Betty Ford

Address to an American Cancer Society Awards Dinner

delivered 7 November 1975, Waldorf Astoria Hotel, New York, NY

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[AUTHENTICITY PARTIALLY CERTIFIED: Text version below transcribed directly from audio]

Thank you very much, Dr. Rosemont [ph].

Needless to say, I'm very glad to be here tonight -- and that's not just a line I borrowed from somebody.

I feel absolutely marvelous. I just had my annual checkup and all my tests are completely clear. There's no sign -- [applause]. There's no sign whatsoever of a cancerous reoccurrence at this point. And I am convinced I am completely cured.

Thanks to that checkup last September, good doctors, a loving, supporting husband, understanding children -- I can truly say this past year has been one of the richest years of my life.

When I went into the operating room that morning, I had a pretty good premonition that it was going to turn out to be a malignancy, and that my breast would have to be removed. But once the operation was over, I was really very much relieved. I felt the doctors had removed the cancer at such an early stage that I was very lucky and would have no more troubles.

The most difficult moments, as a matter of fact, were trying to pull my family through my cancer operation. I really had to pull them through, and to try to make them happy because they were so sad and so upset.

The malignancy was something my husband never expected, and he couldn't believe it was happening to me. The whole family were so depressed.

I think their surprise was a very natural reaction, because one day I appeared to be fine and the next day, the very next day, I was in the hospital for a mastectomy. This made me realize how many women in this country could be in exactly the same situation.

That realization made me decide to discuss my breast cancer operation openly, because I thought of all of the many lives in jeopardy. My experience and frank discussion of breast cancer did promote -- prompt many women to learn about self-examination, regular checkups, and [such] detection techniques as mammography -- and the things that are so important. I just cannot stress enough how necessary it is for women to take the time out of their active lives and take an interest in their own health and their own body.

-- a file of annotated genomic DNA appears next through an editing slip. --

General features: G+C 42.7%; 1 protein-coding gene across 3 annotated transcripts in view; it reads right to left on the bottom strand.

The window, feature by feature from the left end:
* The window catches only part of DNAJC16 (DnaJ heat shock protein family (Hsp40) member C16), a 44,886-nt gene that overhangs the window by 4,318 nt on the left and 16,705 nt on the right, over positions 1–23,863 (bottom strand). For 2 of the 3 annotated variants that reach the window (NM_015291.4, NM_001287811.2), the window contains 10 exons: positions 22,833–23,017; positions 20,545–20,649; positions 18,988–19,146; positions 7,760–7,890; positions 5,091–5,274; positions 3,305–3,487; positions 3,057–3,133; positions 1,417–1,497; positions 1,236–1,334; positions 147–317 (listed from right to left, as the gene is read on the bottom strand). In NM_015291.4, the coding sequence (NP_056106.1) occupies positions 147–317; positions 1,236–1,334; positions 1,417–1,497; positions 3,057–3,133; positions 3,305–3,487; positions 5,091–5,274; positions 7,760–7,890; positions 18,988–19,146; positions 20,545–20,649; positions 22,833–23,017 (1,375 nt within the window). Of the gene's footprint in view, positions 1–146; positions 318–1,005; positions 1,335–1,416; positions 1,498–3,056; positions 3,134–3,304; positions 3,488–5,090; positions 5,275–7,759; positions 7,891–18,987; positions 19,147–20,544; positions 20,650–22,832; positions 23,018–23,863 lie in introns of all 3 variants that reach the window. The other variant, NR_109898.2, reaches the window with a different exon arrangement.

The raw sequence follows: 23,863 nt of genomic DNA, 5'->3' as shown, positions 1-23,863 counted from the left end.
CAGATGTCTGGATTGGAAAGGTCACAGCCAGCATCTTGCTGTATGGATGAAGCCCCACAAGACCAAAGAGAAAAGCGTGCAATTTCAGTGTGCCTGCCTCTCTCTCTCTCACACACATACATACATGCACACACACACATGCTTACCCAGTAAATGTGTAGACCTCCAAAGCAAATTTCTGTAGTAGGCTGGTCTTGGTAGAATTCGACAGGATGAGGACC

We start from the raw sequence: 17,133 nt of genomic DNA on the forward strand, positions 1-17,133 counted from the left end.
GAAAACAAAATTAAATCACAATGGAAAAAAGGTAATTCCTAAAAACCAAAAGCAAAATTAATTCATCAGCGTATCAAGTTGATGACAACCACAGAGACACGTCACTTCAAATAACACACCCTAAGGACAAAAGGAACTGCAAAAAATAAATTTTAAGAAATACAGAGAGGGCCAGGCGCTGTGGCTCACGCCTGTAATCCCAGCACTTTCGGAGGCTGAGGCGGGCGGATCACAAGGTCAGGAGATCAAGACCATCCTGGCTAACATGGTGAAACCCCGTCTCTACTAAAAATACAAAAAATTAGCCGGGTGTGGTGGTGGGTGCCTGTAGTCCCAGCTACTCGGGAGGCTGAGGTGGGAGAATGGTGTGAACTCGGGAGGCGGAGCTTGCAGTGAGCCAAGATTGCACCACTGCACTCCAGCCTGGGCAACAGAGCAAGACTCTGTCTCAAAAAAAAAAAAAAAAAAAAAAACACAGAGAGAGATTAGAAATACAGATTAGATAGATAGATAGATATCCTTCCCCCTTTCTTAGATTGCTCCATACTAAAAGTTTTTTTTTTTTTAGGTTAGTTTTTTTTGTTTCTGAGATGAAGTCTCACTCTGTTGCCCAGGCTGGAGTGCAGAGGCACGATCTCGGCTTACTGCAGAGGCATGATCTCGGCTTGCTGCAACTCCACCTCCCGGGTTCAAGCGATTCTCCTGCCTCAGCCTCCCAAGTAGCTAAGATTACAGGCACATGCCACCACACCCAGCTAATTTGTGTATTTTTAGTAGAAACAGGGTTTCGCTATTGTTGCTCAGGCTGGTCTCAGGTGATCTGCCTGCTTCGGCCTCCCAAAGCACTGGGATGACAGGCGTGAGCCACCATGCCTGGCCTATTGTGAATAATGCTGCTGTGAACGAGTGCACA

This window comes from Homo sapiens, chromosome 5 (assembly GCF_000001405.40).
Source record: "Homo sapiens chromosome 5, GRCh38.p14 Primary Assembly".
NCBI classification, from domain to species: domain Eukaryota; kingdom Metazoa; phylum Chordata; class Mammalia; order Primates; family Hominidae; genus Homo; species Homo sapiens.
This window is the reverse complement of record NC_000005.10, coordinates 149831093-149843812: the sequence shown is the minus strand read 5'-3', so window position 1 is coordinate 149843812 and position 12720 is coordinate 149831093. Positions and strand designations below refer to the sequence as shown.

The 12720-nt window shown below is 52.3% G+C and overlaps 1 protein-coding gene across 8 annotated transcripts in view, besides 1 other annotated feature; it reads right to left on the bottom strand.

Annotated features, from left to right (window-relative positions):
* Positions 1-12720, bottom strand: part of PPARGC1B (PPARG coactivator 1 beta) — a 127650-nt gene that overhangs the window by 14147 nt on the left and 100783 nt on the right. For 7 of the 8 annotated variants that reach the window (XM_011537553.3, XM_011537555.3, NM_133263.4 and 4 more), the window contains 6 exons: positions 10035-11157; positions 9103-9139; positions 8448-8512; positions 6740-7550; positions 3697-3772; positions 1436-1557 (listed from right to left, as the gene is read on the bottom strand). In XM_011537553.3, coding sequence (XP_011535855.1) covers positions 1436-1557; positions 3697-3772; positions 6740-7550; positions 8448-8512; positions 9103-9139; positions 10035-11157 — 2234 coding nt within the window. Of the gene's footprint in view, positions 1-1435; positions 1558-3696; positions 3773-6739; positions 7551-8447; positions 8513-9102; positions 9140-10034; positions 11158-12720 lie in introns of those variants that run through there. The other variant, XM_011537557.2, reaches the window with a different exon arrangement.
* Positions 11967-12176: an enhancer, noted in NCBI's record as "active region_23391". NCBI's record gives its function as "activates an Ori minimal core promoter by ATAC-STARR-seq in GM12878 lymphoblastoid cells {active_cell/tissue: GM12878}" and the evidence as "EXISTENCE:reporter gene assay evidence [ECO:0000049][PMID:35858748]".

Too many women are so afraid of breast cancer that they endanger their lives. These fears of being "less" of a woman are very real, and it's important to talk about the emotional side effects. We have to speak of it honestly. They must come out in[to] the open, and they must be understood.

It was easier for me to accept my operation. After all, I had been married for 26 years and we had four lovely children and there was no problem of lack of love or affection or attention.

But some women don't have these same emotional resources, and it's very necessary to deal realistically with the fears about breast cancer.

It isn't vanity to worry about disfigurement. It's an honest concern. I started wearing low-cut dresses as soon as my scar healed. In fact, my husband said, "Why don't you start a new style, dear, and wear your low-cut dresses in back."

This gave me great encouragement and my worries about my appearance are now just the normal ones of trying to stay slim and seeing that my hair and my make-up and everything is in order. As lay there, and when I asked myself, "Would you rather lose a right arm or right a breast" -- I don't think I have to tell you the answer: Of course it was much more important to me to have my right arm. The most important thing in life is good health -- and that I have.

That is the medical side.

Cancer also produces fear -- and much of that fear comes from ignorance about the progress already made, progress we have heard about here tonight at this table, and that that is to come. The progress that is already made and this ignorance is the need for preventive medicine for men and women alike.

Cancer, whenever it strikes the body, also strikes the spirit, and the best doctors in the world cannot cure the spirit. Only love and understanding can accomplish that important role. All of us -- every single one of us -- can give love and support to our friends who have cancer. We can open our hearts, our minds to dealing with the fears that the victims have, and also the fears that many of us have of that disease itself.

I believe we are all here to help each other and that our individual lives have patterns and purposes. My illness turned out to have a very special purpose: helping save other lives. And I am grateful for what I was able to do.

I always will be.

Early detection is the secret.

Thank you very much.

Original Text and Audio Source:

Original Image Source: Library of Congress

Text Note: Transcribed from stand-alone audio provided by the National Archives and Records Administration at the The Gerald R. Ford Presidential Library

Image Note: Digitally modified for color balance and image clarity

Page Updated: 11/15/22

U.S. Copyright Status:  Text = Property of Audio and Image = Public domain.























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